Tal Wilkenfeld’s main workhorse instruments for live shows include (from left to right) a Fender P-bass, a vintage 1950s Epiphone archtop given to her by previous owner Ben Harper, and a Sadowsky NYC 5-string tuned
E–A–D–G–C (low to high). Photo by Taylor Smith
The drums can be kind of intimidating, so it’s surprising that you picked it up so naturally.
I’m not intimidated…. I can’t really associate music with fear because it sort of works in opposition. Music is freeing; it’s a means to express your soul, so if you come at music with any type of fear, you won’t be able to fully express your soul. Fear just pulls you out of being true to music, which is coming from a place of love. Love is the opposite of fear. I stay away from anything fear-related.
You said you switched to bass at 17 because you were drawn to rhythm. Do you have any favorite rhythm guitar players?
When I was really young, I was introduced to Freddie Greene’s playing and I was influenced by that. I was listening to Jimi Hendrix, and when you listen to his guitar playing, it’s hard to differentiate—well, I wouldn’t want to differentiate between what I would consider rhythm guitar playing versus lead because he’s just accompanying himself in his unique way that he does. I was influenced by that and I was influenced by guitar playing on certain artists like Earth, Wind & Fire and Tower of Power, that kind of rhythm playing. Not necessarily from a guitar player’s point of view, but that groove-orientated music. That’s kind of it!
Did you have a musical family?
I didn’t grow up with much music around me; honestly it was quite the opposite. I didn’t necessarily know where my inspiration was coming from, because I only heard a handful of artists growing up. I wasn’t really exposed to much—I had to discover it for myself.
How was the tour with the Who? Did you get to have any musical conversations or jams with Pete Townshend? I’m sad it’s over but it was good. I had a couple of very insightful musical conversations with Pete. He’s very wise and intelligent, as one would expect. It was an honor to spend time with him and pick his brain.
Why do you think you waited so long to put an album out since Transformation? How did you know you were ready to go into the studio?
These songs are a collection of thoughts and feelings and ideas from the last five or six years that have sort of arrived between or during various gigs that I’ve been doing as a sideman. It hasn’t come all in one short period of time.
I suppose there was not much thought behind it other than I had no intention to put something out on any specific date. I was just writing songs and collecting them and recording them when I could, between working and touring and recording with other people and whatnot.
This album isn’t your debut record, but it’s your vocal debut. Did you ever think of yourself as a singer?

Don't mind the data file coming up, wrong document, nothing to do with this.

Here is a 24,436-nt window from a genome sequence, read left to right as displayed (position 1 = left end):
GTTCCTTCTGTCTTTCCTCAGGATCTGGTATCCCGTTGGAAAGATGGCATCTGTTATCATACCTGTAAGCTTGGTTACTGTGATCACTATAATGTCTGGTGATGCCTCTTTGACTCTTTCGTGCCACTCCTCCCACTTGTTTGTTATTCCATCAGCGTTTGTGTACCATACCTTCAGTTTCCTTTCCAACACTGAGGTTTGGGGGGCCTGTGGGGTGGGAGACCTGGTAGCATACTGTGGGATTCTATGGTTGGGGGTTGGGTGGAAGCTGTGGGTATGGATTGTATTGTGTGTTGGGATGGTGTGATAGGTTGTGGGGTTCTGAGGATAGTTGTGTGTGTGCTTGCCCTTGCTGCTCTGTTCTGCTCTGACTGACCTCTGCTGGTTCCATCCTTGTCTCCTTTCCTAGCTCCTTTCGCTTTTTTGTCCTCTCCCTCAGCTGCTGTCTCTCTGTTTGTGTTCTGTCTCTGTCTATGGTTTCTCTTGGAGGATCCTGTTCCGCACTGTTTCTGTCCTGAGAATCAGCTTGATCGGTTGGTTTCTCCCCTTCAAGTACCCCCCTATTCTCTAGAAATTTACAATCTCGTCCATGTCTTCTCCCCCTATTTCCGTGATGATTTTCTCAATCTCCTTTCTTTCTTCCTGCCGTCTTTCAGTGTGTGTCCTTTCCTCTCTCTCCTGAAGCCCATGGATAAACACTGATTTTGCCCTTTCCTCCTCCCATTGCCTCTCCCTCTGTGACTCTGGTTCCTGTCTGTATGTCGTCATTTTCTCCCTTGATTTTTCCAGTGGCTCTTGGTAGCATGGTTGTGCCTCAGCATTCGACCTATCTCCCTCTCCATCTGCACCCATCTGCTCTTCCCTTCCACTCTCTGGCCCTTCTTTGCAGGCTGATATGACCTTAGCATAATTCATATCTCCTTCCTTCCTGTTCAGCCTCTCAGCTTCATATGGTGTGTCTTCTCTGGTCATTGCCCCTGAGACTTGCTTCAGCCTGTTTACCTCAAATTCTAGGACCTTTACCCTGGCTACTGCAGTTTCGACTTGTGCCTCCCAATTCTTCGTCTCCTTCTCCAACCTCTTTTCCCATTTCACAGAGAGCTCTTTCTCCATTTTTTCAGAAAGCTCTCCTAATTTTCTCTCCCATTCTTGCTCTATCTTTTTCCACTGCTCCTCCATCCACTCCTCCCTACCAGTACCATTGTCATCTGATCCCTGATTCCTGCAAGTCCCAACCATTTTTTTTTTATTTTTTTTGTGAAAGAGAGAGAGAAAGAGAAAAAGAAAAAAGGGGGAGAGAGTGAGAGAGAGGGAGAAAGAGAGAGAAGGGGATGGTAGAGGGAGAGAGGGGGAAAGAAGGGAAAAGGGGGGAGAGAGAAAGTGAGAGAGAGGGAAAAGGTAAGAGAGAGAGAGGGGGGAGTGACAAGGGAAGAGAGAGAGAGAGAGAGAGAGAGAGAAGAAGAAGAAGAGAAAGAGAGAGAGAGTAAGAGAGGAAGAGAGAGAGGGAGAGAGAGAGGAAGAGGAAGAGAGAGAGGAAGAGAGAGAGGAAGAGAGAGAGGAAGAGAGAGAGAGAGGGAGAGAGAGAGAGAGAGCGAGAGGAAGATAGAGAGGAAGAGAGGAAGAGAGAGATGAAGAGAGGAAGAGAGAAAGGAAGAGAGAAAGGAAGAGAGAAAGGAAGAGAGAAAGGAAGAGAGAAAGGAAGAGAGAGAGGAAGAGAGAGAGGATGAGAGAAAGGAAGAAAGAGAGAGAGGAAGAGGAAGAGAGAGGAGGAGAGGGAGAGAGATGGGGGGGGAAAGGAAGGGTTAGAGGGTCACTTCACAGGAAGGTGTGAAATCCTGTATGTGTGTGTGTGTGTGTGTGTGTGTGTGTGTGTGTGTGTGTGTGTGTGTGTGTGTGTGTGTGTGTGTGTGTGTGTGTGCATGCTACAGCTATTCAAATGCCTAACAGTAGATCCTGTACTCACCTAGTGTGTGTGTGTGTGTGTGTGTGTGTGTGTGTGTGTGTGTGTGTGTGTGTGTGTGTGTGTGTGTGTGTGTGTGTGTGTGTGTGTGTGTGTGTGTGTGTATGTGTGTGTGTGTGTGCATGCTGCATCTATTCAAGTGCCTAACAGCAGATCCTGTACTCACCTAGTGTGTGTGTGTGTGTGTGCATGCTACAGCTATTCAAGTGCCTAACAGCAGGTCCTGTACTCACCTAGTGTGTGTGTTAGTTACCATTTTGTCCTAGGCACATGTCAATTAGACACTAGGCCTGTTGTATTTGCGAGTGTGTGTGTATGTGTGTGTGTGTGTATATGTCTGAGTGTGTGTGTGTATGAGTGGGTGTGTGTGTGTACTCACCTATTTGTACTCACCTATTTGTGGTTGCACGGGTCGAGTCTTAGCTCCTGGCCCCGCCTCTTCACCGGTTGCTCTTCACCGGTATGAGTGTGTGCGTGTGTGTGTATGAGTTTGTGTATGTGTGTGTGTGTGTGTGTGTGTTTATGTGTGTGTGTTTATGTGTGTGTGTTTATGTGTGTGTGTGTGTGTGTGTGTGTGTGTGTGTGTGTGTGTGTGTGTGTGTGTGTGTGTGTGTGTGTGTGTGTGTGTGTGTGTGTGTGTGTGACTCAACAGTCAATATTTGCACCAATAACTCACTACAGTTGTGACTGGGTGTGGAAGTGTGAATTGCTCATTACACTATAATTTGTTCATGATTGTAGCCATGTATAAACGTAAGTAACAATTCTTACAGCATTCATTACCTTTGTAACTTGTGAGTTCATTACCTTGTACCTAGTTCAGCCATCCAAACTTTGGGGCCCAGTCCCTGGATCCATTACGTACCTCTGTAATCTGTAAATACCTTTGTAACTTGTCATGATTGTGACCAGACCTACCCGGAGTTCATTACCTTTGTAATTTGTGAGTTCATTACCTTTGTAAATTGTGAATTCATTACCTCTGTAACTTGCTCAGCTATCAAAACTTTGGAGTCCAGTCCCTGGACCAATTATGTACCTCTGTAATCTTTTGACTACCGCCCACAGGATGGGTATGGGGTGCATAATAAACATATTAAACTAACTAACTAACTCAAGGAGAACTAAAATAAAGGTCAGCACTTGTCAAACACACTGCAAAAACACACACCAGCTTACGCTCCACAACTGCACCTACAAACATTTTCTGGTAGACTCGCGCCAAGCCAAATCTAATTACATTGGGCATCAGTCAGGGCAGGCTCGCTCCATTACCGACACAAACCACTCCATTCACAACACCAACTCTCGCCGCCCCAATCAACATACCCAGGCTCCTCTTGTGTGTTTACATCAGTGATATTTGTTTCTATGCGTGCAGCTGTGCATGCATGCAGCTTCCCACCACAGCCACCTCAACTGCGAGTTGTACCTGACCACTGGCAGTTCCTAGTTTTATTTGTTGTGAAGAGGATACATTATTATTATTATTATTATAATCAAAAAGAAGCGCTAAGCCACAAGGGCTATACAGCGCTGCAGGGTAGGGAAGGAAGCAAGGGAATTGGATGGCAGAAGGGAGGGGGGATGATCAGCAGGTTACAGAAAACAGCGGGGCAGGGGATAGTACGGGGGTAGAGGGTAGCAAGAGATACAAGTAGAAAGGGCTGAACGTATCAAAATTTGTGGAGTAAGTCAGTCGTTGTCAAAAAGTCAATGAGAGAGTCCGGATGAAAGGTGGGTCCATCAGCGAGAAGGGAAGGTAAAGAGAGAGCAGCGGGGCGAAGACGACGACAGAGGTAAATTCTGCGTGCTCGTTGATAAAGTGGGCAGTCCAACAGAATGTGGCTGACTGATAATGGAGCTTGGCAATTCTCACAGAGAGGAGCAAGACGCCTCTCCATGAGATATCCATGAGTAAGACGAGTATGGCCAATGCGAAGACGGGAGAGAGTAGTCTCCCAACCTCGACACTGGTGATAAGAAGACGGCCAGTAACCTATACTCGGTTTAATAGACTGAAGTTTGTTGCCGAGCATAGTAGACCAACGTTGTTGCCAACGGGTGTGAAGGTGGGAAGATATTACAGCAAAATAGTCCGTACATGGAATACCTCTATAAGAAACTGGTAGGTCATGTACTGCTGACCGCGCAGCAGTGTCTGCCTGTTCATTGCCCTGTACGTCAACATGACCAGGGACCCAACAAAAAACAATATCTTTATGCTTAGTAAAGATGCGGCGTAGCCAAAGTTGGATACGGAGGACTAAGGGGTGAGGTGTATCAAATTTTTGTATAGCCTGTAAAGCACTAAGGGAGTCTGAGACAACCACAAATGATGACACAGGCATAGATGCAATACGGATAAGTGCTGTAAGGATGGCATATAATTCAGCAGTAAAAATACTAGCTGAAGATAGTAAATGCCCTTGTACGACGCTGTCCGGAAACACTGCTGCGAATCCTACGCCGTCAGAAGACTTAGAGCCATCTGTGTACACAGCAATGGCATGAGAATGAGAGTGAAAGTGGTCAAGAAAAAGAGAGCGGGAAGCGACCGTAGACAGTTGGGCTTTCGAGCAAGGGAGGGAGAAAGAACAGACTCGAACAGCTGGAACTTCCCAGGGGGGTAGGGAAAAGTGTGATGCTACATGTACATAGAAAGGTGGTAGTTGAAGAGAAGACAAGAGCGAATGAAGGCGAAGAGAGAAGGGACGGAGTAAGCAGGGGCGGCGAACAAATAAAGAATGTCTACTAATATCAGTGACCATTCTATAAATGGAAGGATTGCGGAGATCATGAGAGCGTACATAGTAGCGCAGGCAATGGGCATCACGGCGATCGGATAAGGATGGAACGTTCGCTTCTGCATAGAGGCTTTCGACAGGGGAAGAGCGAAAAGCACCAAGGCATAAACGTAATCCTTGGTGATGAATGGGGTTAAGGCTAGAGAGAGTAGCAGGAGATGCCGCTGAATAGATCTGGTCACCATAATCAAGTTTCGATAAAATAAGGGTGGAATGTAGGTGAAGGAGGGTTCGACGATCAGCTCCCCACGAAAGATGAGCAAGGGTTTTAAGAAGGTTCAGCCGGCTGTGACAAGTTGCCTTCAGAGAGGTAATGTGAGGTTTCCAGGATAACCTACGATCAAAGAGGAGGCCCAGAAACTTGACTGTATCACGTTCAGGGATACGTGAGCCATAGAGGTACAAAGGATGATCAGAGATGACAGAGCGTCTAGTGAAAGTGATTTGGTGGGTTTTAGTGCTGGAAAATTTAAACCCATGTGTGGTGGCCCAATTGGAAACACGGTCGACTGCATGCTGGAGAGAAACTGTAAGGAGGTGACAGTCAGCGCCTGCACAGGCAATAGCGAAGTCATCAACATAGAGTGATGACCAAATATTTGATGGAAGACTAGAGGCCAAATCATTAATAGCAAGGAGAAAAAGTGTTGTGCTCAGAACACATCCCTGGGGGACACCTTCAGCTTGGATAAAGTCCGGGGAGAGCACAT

I don’t think of myself as an “anythinger.” Therefore maybe I even shy away from calling myself a musician, because I’m just a human who’s using music as one of the means to express myself. I don’t really want to pigeonhole myself into being anything, even for the sake of the mind games that can happen internally if you start calling yourself something, you know?
What was the inspiration behind these songs?
I’ve been inspired by experiences that I’ve had. I’ve been inspired by hearing of my friends’ experiences and friends of friends’ experiences. I’ve been inspired by movies and all other kinds of platforms, what’s going on in the world. I couldn’t really point to any particular song and say it was clearly one inspiration. It’s usually a collection of things that inspires me to write.
When you’re writing, do you start with lyrics or music?
I actually don’t have a formula. Sometimes I wish I did, because it would make my life a lot easier. But it could start off with a lyric, it could start off with an instrument, it could start off with me just driving in the car and hearing something in my head. Poetry, words … sometimes even when I’m falling asleep something will come to me.
Were most of the songs written by you?
I co-wrote a few of the songs. Not “Corner Painter,” but I wrote a few songs on the record with a friend of mine named Sonya Kitchell.
Did Jackson Browne have any influence on this album?
I used his studio to do some stuff on the album. He’s definitely been a guiding force for me on the album and a great friend as well. We’ve done some appearances together. I did something with him and Ben Harper at one point. I’ve also done a gig with him where I played a few of my songs, and he played a few of his, and Blake Mills and Dawes played some songs and then we all played together. I forget what that was for. I think it was a benefit or something.
Jeff Beck called you a genius, which is a very high compliment. What does it feel like for someone at his level to say that about you?
I appreciate any accolades I’m given, but that word “genius” is a hard pill for me to swallow just because I have such high standards for myself in terms of where I see myself being creatively, or where I want to be.
Where do you want to be?
I couldn’t tell you what I want my music to sound like in words; that would be kind of awkward. I’m always reaching for a new height. I’m not ever going to stay in one place. I push to evolve, so any kind of a landing word like [genius].… I don’t want to feel like I’ve arrived at a place I need to stay at.
Do you see yourself following your own path with your band for a while or are you open to being a side player again?
I’m open to anything at all times. It’s just a matter of sectioning off time to do everything. Right at this very moment I’m focusing on this album because it’s yet to be released. Once it goes out to the world, there are a lot of things I want to do, including writing for film.